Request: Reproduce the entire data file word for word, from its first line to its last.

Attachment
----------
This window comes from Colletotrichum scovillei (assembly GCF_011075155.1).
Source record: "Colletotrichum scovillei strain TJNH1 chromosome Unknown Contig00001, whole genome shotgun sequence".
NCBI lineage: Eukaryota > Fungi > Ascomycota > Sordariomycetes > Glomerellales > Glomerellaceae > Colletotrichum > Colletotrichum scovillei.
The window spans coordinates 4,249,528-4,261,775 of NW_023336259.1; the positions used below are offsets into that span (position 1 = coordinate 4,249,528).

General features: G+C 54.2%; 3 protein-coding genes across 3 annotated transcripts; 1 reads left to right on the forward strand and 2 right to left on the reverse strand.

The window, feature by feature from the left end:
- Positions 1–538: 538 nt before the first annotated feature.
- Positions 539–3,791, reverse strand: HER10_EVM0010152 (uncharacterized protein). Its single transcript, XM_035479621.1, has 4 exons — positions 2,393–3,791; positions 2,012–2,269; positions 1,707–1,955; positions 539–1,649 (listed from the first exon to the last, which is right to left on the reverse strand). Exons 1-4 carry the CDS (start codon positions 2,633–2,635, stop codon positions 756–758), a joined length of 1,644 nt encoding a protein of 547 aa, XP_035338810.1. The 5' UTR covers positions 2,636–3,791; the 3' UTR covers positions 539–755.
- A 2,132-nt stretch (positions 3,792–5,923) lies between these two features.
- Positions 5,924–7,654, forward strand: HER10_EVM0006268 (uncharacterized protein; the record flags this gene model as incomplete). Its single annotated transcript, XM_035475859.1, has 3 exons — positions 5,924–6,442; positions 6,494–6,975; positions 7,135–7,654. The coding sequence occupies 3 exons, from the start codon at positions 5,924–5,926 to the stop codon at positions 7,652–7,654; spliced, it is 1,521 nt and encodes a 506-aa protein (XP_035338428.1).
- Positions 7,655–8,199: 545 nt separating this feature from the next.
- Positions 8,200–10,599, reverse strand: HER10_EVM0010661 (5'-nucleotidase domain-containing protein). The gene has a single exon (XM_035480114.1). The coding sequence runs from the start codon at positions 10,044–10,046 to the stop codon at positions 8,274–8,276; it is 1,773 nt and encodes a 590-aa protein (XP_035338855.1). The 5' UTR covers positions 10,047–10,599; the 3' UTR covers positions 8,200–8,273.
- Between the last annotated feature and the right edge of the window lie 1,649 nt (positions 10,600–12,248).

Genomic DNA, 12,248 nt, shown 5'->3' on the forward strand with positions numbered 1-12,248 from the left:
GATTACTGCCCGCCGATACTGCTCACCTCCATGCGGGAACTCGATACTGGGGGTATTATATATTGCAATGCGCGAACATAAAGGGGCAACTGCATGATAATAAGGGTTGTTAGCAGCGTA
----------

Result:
This window comes from Colletotrichum scovillei (assembly GCF_011075155.1).
Source record: "Colletotrichum scovillei strain TJNH1 chromosome Unknown Contig00001, whole genome shotgun sequence".
NCBI lineage: Eukaryota > Fungi > Ascomycota > Sordariomycetes > Glomerellales > Glomerellaceae > Colletotrichum > Colletotrichum scovillei.
The window spans coordinates 4,249,528-4,261,775 of NW_023336259.1; the positions used below are offsets into that span (position 1 = coordinate 4,249,528).

General features: G+C 54.2%; 3 protein-coding genes across 3 annotated transcripts; 1 reads left to right on the forward strand and 2 right to left on the reverse strand.

The window, feature by feature from the left end:
- Positions 1–538: 538 nt before the first annotated feature.
- Positions 539–3,791, reverse strand: HER10_EVM0010152 (uncharacterized protein). Its single transcript, XM_035479621.1, has 4 exons — positions 2,393–3,791; positions 2,012–2,269; positions 1,707–1,955; positions 539–1,649 (listed from the first exon to the last, which is right to left on the reverse strand). Exons 1-4 carry the CDS (start codon positions 2,633–2,635, stop codon positions 756–758), a joined length of 1,644 nt encoding a protein of 547 aa, XP_035338810.1. The 5' UTR covers positions 2,636–3,791; the 3' UTR covers positions 539–755.
- A 2,132-nt stretch (positions 3,792–5,923) lies between these two features.
- Positions 5,924–7,654, forward strand: HER10_EVM0006268 (uncharacterized protein; the record flags this gene model as incomplete). Its single annotated transcript, XM_035475859.1, has 3 exons — positions 5,924–6,442; positions 6,494–6,975; positions 7,135–7,654. The coding sequence occupies 3 exons, from the start codon at positions 5,924–5,926 to the stop codon at positions 7,652–7,654; spliced, it is 1,521 nt and encodes a 506-aa protein (XP_035338428.1).
- Positions 7,655–8,199: 545 nt separating this feature from the next.
- Positions 8,200–10,599, reverse strand: HER10_EVM0010661 (5'-nucleotidase domain-containing protein). The gene has a single exon (XM_035480114.1). The coding sequence runs from the start codon at positions 10,044–10,046 to the stop codon at positions 8,274–8,276; it is 1,773 nt and encodes a 590-aa protein (XP_035338855.1). The 5' UTR covers positions 10,047–10,599; the 3' UTR covers positions 8,200–8,273.
- Between the last annotated feature and the right edge of the window lie 1,649 nt (positions 10,600–12,248).

Genomic DNA, 12,248 nt, shown 5'->3' on the forward strand with positions numbered 1-12,248 from the left:
GATTACTGCCCGCCGATACTGCTCACCTCCATGCGGGAACTCGATACTGGGGGTATTATATATTGCAATGCGCGAACATAAAGGGGCAACTGCATGATAATAAGGGTTGTTAGCAGCGTA